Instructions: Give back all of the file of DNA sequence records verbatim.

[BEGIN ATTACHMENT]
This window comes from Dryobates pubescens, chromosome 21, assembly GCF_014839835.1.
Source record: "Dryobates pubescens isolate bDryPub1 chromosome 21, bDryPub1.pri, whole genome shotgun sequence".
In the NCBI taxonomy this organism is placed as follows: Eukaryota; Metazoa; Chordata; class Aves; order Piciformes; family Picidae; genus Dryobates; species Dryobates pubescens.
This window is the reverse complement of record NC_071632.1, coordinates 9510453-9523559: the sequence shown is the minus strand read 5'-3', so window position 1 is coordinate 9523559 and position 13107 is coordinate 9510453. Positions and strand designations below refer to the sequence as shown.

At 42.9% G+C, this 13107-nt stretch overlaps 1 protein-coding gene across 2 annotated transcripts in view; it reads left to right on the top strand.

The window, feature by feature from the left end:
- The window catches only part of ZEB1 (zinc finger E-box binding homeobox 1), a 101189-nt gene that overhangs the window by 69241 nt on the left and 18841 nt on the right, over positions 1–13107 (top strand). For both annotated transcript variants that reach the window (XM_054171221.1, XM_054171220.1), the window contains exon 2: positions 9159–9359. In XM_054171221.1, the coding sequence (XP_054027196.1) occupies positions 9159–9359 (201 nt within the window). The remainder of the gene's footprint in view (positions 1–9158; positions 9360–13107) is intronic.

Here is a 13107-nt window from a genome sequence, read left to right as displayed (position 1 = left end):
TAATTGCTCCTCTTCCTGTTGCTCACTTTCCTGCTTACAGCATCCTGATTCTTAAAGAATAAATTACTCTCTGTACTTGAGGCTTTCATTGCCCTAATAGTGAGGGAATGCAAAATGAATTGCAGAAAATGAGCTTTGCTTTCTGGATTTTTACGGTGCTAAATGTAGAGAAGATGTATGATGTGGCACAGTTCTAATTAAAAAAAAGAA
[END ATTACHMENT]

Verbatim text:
This window comes from Dryobates pubescens, chromosome 21, assembly GCF_014839835.1.
Source record: "Dryobates pubescens isolate bDryPub1 chromosome 21, bDryPub1.pri, whole genome shotgun sequence".
In the NCBI taxonomy this organism is placed as follows: Eukaryota; Metazoa; Chordata; class Aves; order Piciformes; family Picidae; genus Dryobates; species Dryobates pubescens.
This window is the reverse complement of record NC_071632.1, coordinates 9510453-9523559: the sequence shown is the minus strand read 5'-3', so window position 1 is coordinate 9523559 and position 13107 is coordinate 9510453. Positions and strand designations below refer to the sequence as shown.

At 42.9% G+C, this 13107-nt stretch overlaps 1 protein-coding gene across 2 annotated transcripts in view; it reads left to right on the top strand.

The window, feature by feature from the left end:
- The window catches only part of ZEB1 (zinc finger E-box binding homeobox 1), a 101189-nt gene that overhangs the window by 69241 nt on the left and 18841 nt on the right, over positions 1–13107 (top strand). For both annotated transcript variants that reach the window (XM_054171221.1, XM_054171220.1), the window contains exon 2: positions 9159–9359. In XM_054171221.1, the coding sequence (XP_054027196.1) occupies positions 9159–9359 (201 nt within the window). The remainder of the gene's footprint in view (positions 1–9158; positions 9360–13107) is intronic.

Here is a 13107-nt window from a genome sequence, read left to right as displayed (position 1 = left end):
TAATTGCTCCTCTTCCTGTTGCTCACTTTCCTGCTTACAGCATCCTGATTCTTAAAGAATAAATTACTCTCTGTACTTGAGGCTTTCATTGCCCTAATAGTGAGGGAATGCAAAATGAATTGCAGAAAATGAGCTTTGCTTTCTGGATTTTTACGGTGCTAAATGTAGAGAAGATGTATGATGTGGCACAGTTCTAATTAAAAAAAAGAA